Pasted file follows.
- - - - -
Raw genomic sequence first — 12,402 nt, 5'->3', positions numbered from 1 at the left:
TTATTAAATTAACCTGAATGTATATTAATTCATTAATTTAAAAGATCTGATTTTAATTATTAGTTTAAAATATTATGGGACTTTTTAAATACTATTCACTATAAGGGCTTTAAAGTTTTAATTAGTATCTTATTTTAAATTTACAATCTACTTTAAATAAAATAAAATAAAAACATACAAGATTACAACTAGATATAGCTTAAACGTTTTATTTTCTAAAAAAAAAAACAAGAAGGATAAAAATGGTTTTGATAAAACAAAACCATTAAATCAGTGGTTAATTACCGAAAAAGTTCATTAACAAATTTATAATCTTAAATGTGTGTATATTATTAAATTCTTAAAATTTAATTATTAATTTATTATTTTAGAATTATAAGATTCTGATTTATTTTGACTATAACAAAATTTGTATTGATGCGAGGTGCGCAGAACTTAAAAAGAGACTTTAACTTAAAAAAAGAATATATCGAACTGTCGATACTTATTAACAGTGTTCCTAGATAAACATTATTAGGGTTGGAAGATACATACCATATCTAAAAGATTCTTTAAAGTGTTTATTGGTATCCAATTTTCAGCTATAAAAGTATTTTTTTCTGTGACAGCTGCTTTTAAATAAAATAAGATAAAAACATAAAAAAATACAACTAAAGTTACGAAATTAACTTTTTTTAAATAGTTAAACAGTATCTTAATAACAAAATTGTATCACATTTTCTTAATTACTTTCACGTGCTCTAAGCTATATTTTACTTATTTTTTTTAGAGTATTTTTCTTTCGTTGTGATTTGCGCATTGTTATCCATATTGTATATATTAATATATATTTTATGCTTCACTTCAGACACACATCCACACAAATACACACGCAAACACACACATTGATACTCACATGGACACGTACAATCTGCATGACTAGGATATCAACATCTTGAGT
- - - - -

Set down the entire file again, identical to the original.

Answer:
Raw genomic sequence first — 12,402 nt, 5'->3', positions numbered from 1 at the left:
TTATTAAATTAACCTGAATGTATATTAATTCATTAATTTAAAAGATCTGATTTTAATTATTAGTTTAAAATATTATGGGACTTTTTAAATACTATTCACTATAAGGGCTTTAAAGTTTTAATTAGTATCTTATTTTAAATTTACAATCTACTTTAAATAAAATAAAATAAAAACATACAAGATTACAACTAGATATAGCTTAAACGTTTTATTTTCTAAAAAAAAAAACAAGAAGGATAAAAATGGTTTTGATAAAACAAAACCATTAAATCAGTGGTTAATTACCGAAAAAGTTCATTAACAAATTTATAATCTTAAATGTGTGTATATTATTAAATTCTTAAAATTTAATTATTAATTTATTATTTTAGAATTATAAGATTCTGATTTATTTTGACTATAACAAAATTTGTATTGATGCGAGGTGCGCAGAACTTAAAAAGAGACTTTAACTTAAAAAAAGAATATATCGAACTGTCGATACTTATTAACAGTGTTCCTAGATAAACATTATTAGGGTTGGAAGATACATACCATATCTAAAAGATTCTTTAAAGTGTTTATTGGTATCCAATTTTCAGCTATAAAAGTATTTTTTTCTGTGACAGCTGCTTTTAAATAAAATAAGATAAAAACATAAAAAAATACAACTAAAGTTACGAAATTAACTTTTTTTAAATAGTTAAACAGTATCTTAATAACAAAATTGTATCACATTTTCTTAATTACTTTCACGTGCTCTAAGCTATATTTTACTTATTTTTTTTAGAGTATTTTTCTTTCGTTGTGATTTGCGCATTGTTATCCATATTGTATATATTAATATATATTTTATGCTTCACTTCAGACACACATCCACACAAATACACACGCAAACACACACATTGATACTCACATGGACACGTACAATCTGCATGACTAGGATATCAACATCTTGAGT